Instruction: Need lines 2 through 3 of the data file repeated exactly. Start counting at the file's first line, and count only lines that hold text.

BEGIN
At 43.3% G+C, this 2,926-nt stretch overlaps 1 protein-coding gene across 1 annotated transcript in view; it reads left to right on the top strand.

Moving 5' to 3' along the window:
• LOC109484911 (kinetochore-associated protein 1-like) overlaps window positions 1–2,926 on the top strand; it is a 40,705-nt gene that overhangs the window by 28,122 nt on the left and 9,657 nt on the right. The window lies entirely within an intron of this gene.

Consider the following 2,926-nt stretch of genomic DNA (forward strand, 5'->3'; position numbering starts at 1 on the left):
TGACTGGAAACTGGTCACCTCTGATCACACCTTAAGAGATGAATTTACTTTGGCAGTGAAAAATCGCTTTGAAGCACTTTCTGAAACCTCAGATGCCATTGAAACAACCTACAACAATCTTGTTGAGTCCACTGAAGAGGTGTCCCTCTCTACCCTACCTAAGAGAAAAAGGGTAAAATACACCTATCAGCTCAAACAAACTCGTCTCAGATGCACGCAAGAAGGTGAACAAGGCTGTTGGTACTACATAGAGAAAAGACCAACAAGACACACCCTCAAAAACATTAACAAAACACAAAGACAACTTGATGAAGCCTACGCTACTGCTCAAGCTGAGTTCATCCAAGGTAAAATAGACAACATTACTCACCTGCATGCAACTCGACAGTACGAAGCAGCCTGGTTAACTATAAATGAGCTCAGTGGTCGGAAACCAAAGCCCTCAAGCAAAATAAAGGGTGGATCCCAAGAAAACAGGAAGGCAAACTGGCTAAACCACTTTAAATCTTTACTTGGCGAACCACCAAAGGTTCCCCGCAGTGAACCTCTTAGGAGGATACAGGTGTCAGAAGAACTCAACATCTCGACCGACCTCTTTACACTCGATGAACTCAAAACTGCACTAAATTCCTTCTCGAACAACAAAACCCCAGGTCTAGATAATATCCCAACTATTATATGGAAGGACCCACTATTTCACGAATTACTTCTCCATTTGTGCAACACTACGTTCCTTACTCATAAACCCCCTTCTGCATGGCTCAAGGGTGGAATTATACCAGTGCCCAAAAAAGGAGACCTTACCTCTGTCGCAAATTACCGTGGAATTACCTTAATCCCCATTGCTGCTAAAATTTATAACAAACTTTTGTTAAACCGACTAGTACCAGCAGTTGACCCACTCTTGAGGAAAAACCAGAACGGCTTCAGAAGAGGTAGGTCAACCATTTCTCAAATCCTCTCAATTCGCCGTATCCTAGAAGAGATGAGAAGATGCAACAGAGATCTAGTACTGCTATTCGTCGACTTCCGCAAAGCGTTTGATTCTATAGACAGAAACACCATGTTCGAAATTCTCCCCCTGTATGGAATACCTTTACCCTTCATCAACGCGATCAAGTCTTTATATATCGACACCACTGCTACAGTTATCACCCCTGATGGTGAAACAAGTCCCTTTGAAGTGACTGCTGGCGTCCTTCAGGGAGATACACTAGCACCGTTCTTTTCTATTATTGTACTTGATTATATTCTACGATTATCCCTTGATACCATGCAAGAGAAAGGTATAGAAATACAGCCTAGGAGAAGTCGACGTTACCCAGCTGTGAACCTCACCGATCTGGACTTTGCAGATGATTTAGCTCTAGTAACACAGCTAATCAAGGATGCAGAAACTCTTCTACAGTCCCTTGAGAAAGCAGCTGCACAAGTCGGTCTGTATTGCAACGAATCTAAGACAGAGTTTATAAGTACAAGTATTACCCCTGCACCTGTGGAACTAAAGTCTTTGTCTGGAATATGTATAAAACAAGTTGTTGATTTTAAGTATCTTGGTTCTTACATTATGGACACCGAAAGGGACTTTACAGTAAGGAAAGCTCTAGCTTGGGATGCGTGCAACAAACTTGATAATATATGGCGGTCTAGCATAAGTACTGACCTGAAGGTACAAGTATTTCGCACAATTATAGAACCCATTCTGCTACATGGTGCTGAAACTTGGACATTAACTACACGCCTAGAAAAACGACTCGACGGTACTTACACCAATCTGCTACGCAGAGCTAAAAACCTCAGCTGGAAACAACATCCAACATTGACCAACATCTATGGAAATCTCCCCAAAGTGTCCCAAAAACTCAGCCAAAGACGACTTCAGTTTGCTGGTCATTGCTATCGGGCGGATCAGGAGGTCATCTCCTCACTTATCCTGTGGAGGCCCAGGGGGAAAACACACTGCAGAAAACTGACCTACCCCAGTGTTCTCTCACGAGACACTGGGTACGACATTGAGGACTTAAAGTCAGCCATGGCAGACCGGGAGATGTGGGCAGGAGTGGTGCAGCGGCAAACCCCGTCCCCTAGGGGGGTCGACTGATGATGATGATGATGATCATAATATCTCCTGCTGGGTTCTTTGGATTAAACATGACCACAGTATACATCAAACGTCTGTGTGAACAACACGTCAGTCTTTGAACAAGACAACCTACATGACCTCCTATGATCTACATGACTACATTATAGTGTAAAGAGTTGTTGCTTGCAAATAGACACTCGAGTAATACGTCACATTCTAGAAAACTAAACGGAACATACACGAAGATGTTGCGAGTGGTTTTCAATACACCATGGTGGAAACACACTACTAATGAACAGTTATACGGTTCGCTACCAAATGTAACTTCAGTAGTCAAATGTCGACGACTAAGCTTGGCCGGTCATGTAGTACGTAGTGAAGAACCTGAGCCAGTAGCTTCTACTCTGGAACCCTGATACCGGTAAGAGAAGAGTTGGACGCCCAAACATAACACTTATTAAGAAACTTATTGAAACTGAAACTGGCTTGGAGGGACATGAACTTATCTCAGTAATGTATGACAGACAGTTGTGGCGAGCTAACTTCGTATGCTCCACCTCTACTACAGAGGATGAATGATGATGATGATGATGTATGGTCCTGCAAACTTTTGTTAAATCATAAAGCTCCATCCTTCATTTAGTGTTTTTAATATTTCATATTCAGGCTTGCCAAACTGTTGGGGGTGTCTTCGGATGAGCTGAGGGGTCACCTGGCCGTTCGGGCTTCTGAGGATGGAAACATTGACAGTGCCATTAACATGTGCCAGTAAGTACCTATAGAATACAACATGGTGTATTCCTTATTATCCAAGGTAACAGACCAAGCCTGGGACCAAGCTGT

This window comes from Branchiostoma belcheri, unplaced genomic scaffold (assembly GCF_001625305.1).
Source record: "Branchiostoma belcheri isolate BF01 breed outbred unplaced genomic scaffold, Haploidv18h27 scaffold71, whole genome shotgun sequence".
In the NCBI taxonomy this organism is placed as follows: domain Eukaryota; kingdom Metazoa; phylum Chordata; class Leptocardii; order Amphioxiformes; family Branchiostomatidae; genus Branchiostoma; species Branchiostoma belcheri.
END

Moving 5' to 3' along the window:
• LOC109484911 (kinetochore-associated protein 1-like) overlaps window positions 1–2,926 on the top strand; it is a 40,705-nt gene that overhangs the window by 28,122 nt on the left and 9,657 nt on the right. The window lies entirely within an intron of this gene.